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Daily News - 13 May 2002

1.5% is here to stay
President Hipolito Mejia says the 1.5% tax on gross sales is here to stay. The tax is set to expire in December 2003, but President Mejia says no one should have any expectations the government will drop it. “That is not possible, that is not negotiable. I would like those who have never paid to start paying,” he said in El Caribe newspaper.  

Justifying borrowing much more
The Technical Secretariat of the Presidency published a four-page spread in the newspapers today to justify the borrowing spree of the Mejia Administration. The main argument is that 2001 statistics show the DR is one of the least indebted countries in the area. The DR percentage of government debt compared to the Gross Domestic Product is 22%. Jamaica has a 144% ratio, Costa Rica 57.4%, El Salvador 40.1%, Chile 19.4% and Guatemala 19.2%. 
The graphs published indicate that the government believes it still has a margin to borrow much more. According to the government, it needs to borrow US$808.3 million to US$1.66 billion more. The graph shows the Mejia administration has taken on US$2.3 billion in loans (including US$500 million in sovereign bonds). 
The government argues that even if it took on more debt, the country would maintain the same percentage of foreign debt to exports of goods and services as it had from 1996-2000, or the same ratio of debt to Gross Domestic Product. 

Venezuelan First Lady visits
Venezuela’s First Lady Maria Isabel de Chavez visited the Dominican Republic on Saturday and left on Sunday. She flew in on a private jet from the United States and was received by President Hipolito Mejia and First Lady Rosa Gomez at the presidential home in Juan Dolio. She spent the evening at the Coral Canoa in La Romana, as reported in Diario Libre newspaper.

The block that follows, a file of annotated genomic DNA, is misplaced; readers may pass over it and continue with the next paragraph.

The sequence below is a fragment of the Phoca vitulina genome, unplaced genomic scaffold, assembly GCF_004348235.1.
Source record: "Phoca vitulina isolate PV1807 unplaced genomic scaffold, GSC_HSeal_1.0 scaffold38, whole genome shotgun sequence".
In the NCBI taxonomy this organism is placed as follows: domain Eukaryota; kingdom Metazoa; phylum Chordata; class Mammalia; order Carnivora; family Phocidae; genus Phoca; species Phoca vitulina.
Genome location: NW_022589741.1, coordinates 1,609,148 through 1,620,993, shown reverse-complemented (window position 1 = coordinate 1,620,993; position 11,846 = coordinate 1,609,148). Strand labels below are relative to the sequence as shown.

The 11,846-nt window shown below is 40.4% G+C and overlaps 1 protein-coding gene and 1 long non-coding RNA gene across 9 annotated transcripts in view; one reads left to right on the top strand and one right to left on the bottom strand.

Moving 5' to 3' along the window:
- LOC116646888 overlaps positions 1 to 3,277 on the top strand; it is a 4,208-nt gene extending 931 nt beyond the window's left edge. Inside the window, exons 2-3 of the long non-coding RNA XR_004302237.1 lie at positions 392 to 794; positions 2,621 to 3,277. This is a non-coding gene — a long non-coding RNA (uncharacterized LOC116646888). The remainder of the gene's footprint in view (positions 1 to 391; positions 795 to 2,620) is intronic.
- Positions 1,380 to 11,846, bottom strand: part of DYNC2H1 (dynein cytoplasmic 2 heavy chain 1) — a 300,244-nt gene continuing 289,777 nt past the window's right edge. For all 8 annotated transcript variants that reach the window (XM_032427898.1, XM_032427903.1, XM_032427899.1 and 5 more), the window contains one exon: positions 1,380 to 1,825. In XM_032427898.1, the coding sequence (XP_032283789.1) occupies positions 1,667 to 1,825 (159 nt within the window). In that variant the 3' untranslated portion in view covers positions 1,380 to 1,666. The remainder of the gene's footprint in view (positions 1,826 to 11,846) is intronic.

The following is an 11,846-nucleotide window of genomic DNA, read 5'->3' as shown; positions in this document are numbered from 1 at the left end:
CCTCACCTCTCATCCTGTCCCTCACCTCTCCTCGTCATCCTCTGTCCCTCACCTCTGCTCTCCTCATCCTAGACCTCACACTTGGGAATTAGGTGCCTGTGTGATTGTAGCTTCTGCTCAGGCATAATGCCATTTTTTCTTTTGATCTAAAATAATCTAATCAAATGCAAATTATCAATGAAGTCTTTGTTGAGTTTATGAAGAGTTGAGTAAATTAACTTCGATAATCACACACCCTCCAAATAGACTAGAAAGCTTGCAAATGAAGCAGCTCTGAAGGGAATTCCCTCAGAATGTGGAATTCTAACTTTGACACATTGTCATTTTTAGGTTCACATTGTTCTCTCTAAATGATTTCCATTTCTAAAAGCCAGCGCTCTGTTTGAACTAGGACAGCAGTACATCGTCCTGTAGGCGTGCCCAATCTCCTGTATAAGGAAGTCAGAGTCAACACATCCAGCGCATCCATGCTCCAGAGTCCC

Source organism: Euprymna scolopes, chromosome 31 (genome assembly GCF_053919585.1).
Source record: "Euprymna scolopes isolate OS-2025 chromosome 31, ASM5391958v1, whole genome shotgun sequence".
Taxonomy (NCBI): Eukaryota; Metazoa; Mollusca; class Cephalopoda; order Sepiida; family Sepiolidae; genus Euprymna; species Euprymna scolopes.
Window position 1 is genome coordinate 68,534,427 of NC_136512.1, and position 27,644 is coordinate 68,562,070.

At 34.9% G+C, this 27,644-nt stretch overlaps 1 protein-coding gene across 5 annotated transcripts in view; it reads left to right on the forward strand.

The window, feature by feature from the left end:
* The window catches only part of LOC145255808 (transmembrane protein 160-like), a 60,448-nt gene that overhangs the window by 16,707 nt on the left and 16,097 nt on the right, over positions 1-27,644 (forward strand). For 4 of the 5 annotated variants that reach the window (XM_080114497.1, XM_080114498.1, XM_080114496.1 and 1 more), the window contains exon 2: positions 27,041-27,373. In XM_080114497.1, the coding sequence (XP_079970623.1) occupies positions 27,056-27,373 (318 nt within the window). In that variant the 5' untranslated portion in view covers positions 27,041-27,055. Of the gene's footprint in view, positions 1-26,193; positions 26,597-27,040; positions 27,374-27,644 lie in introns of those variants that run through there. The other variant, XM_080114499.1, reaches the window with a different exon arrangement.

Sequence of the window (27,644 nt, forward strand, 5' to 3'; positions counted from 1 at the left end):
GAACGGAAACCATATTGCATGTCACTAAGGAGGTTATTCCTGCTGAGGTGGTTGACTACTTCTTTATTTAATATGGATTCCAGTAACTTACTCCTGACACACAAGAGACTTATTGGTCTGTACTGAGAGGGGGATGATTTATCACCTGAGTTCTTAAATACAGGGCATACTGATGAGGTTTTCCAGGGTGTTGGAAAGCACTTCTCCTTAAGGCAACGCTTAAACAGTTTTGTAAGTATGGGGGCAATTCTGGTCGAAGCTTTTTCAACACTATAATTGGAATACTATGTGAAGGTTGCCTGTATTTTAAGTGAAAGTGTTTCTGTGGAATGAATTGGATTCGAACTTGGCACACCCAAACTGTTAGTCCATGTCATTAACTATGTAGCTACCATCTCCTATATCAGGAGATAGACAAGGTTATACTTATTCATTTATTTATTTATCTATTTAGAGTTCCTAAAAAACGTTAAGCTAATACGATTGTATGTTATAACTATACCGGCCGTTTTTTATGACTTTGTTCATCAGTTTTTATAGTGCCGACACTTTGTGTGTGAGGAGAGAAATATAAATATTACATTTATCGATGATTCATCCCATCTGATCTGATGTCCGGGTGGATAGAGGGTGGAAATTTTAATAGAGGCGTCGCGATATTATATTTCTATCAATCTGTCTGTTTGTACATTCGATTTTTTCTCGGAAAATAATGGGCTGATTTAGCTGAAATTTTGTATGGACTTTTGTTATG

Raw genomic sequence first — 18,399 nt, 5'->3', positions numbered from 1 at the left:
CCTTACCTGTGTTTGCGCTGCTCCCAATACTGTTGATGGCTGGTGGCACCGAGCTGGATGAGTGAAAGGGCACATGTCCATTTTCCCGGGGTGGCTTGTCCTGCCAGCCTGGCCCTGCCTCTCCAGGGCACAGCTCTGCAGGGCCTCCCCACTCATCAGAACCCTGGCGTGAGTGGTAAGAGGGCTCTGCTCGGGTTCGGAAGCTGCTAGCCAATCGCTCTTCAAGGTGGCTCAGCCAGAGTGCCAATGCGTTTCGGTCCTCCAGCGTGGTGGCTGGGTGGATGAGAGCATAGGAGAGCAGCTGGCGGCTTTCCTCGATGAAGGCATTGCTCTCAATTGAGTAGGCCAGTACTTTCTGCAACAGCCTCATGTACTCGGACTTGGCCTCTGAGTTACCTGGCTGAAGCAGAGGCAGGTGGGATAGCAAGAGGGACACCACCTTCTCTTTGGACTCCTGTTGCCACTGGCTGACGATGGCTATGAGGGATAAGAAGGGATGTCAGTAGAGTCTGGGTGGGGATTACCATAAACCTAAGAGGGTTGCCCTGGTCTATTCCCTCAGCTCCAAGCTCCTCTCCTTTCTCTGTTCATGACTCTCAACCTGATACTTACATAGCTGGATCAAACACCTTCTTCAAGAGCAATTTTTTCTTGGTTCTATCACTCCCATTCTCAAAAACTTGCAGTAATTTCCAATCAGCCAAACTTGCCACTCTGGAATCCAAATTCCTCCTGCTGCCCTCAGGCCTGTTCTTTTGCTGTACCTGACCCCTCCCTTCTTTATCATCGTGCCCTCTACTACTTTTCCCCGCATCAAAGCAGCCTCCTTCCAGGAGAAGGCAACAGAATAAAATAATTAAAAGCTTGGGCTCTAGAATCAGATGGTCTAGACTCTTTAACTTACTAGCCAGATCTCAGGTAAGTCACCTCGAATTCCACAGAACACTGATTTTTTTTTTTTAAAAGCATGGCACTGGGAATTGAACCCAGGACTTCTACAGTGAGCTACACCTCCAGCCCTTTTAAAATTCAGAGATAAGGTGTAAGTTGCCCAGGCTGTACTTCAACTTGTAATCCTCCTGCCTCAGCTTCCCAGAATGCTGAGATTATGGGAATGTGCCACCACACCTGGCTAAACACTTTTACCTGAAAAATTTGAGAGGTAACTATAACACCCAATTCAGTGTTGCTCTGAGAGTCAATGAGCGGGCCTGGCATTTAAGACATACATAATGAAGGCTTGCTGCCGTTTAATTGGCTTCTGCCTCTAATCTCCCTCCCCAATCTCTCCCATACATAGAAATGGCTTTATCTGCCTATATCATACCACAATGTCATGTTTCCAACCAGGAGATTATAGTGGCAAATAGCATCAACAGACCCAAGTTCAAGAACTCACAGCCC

Diario Libre said she came to personally thank President Mejia for his solidarity during the attempted coup in Venezuela. Mejia had invited Chavez’s wife and children to Santo Domingo during the coup attempt, fearing for their lives, but the coup ended quickly so they did not come. 
On this trip, the First Lady was traveling with their daughter and President Chavez’s son from a previous marriage.

Mejia vs. Fernandez?
The mid-term congressional and municipal election started out as a race to define the strengths of the political parties in the DR. But in the past few weeks, the active presence of President Hipolito Mejia has changed things.
Orlando Gil, political commentator for Listin Diario, says the active participation of President Hipolito Mejia as a “gladiator” in the ring for the PRD candidates led former President Leonel Fernandez to intensify his own campaigning. 
As a result, the 2002 election has become a contest between two forces: the PRD and the PLD. The PRD majority congress has said it will send the presidential re-election bill to Congress once the elections are over, thus it is possible that the two candidates for the 2004 Presidential election will be the godfathers of the 2002 elections, Hipolito Mejia and Leonel Fernandez. Gil says that what we are seeing is an early start of the 2004 presidential race. 
He says that Mejia’s aggressive campaigning has divided the political forces into two parties, not three. The PRSC, which had hoped to measure its own strength in these mid-term elections, may now barely have a chance. 
Gil says Mejia’s campaigning may persuade those who would have otherwise voted for PRSC candidates to vote instead for or against the government. Gil says this was a tactical error of President Mejia’s because if each party had gone to the elections on its own merits, the PRD would have grabbed the lion’s share of the votes because it has the most militant voters. 
In the 1998 congressional and municipal election, 52% did not vote. Gil says those who might have stayed away from the polls this year may now change their minds. He says, the trend is either to vote white or purple, referring to the colors of the PRD and the PLD.